At some point, I remember thinking to myself “I don’t really feel the way a lot of these moms look in their photos after giving birth. Isn’t this supposed to feel a little better after the baby comes out?” I did not feel great, and I started not being able to communicate anymore and I wasn’t able to really talk or verbalize what was going on, so I kind of just stopped talking I think. This is really fuzzy for me, because I was out of it. The way I’ve been told was that my mom and a nurse both kind of looked over at the same time, and my mom especially realized that my vitals were actually kind of starting to plummet and I was bleeding a lot. A bunch of doctors rushed in to deal with me. One was actually assigned to my husband to make sure that he didn’t pass out, because it became very clear that this was an urgent situation. My epidural had worn off so I was in a lot of pain and they tried to administer a second epidural through an IV in my hand, not my back, but they didn’t have time for it to take effect.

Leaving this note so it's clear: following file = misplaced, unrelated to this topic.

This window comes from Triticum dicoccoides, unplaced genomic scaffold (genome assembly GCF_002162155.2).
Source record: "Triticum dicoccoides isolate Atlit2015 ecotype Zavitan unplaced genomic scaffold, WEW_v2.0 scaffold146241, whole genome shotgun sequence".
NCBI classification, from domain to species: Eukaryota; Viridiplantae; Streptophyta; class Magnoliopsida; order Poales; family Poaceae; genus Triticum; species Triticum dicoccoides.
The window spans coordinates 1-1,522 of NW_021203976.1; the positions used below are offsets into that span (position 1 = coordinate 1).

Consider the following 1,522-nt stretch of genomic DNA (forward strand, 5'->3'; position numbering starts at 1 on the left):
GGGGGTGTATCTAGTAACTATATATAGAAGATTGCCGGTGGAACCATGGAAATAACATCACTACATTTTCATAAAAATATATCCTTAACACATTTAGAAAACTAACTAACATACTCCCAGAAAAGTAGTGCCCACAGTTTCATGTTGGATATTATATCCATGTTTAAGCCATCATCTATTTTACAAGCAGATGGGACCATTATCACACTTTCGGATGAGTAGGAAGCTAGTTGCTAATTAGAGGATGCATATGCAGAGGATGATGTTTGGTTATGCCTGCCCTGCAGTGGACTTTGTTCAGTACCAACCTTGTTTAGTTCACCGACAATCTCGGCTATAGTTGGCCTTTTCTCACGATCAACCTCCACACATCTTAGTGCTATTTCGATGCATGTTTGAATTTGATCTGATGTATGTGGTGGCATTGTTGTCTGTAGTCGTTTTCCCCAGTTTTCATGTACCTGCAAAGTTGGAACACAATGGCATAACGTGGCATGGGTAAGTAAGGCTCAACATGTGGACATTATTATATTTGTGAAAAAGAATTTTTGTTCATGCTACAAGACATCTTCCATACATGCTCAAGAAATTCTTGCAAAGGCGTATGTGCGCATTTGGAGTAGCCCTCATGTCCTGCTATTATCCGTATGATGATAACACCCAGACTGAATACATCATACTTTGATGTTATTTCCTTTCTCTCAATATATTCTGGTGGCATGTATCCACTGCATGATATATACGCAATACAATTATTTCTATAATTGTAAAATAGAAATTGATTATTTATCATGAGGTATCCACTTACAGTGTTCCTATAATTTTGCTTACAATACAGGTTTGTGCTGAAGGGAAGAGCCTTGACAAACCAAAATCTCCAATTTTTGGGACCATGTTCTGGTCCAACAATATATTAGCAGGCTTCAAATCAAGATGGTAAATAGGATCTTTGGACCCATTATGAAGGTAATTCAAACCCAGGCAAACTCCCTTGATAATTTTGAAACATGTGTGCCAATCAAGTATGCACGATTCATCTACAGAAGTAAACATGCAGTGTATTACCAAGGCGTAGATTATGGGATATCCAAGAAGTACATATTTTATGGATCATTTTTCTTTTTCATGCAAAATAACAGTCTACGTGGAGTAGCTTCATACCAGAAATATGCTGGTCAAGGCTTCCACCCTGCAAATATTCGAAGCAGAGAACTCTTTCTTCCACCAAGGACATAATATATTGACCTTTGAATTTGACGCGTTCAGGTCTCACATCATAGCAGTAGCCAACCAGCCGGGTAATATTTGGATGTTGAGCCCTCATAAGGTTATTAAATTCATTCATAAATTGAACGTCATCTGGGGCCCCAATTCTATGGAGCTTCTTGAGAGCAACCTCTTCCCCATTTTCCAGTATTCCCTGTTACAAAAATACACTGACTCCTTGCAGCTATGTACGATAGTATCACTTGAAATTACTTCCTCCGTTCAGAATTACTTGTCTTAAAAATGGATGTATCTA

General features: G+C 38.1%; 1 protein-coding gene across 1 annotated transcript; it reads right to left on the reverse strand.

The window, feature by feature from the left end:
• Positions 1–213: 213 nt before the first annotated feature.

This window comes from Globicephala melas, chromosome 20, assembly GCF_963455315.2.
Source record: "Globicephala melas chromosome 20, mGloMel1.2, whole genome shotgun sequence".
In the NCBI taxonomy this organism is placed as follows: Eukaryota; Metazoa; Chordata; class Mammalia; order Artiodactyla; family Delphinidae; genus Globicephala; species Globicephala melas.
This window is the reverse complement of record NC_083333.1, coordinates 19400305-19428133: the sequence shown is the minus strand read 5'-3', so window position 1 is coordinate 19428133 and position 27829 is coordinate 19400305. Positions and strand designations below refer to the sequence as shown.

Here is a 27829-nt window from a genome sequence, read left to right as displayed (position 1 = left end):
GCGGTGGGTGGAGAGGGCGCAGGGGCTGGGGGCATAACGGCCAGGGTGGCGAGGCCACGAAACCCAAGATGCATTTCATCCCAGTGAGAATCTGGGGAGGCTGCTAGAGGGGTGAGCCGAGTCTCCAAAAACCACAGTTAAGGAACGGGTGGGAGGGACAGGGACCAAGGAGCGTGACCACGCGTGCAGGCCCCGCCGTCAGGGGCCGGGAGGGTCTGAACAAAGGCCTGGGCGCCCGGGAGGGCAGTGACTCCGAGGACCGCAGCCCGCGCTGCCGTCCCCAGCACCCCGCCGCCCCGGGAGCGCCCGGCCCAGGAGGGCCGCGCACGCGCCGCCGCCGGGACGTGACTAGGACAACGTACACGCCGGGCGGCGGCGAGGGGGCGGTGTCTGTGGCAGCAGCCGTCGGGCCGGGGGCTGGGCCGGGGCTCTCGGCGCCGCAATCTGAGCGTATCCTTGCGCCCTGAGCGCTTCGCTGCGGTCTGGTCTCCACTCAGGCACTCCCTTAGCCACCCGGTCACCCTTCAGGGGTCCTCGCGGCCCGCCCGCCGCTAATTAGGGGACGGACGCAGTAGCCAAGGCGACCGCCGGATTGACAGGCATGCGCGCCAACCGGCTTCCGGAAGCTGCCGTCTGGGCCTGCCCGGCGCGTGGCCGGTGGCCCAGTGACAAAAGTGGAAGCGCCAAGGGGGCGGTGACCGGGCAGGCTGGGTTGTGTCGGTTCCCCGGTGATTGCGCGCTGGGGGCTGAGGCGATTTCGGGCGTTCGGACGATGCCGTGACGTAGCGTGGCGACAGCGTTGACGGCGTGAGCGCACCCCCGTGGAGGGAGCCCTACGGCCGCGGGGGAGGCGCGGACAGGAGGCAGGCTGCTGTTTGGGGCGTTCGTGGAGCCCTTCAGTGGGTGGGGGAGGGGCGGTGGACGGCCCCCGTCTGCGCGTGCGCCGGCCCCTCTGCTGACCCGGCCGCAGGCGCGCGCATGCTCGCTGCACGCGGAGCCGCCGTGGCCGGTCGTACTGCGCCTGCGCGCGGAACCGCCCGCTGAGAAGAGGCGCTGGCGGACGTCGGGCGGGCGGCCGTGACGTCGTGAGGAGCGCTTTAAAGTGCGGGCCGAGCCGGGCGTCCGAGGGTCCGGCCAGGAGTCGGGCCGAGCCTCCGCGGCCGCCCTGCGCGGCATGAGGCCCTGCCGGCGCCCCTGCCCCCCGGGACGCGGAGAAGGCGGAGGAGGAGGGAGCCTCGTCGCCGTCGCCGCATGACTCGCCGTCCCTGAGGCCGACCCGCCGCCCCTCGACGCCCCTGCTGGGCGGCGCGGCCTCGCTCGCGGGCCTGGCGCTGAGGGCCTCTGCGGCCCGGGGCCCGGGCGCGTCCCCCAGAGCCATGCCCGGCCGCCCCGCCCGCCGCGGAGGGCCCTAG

So I think what happened was a small piece of my placenta had broken off and was still in my uterus, preventing my uterus from clamping. So I was still bleeding out. So they had to reach back into my uterus two or three times to get everything out. Once they finally got everything out, they administered some other medication to make sure that my uterus was closing on its own and not bleeding anymore. Eventually it stopped and they got it under control. I was in the labor and delivery room until later that night. I delivered at like 12:15 in the afternoon, and I was there until way later because they couldn’t really move me. I had a catheter in.

One question I get asked a lot is whether or not I had a blood transfusion, and the answer is I did not. I was at the border. My doctor said I was really young, healthy, and in good shape. It’s going to suck and recovery is going to be brutal, but there are risks with blood transfusions that I was capable of avoiding at the moment. He was against me having the transfusion unless it got worse, but I seemed to be improving. In my really dazed state, I made the decision with my husband and my doctor that I was going to pass on the transfusion as long as it wasn’t absolutely critical. It was just a choice I made. He was right. My recovery absolutely blew. I couldn’t pick up a water bottle for a while. I was super anemic, but I think I ultimately made the right call for me.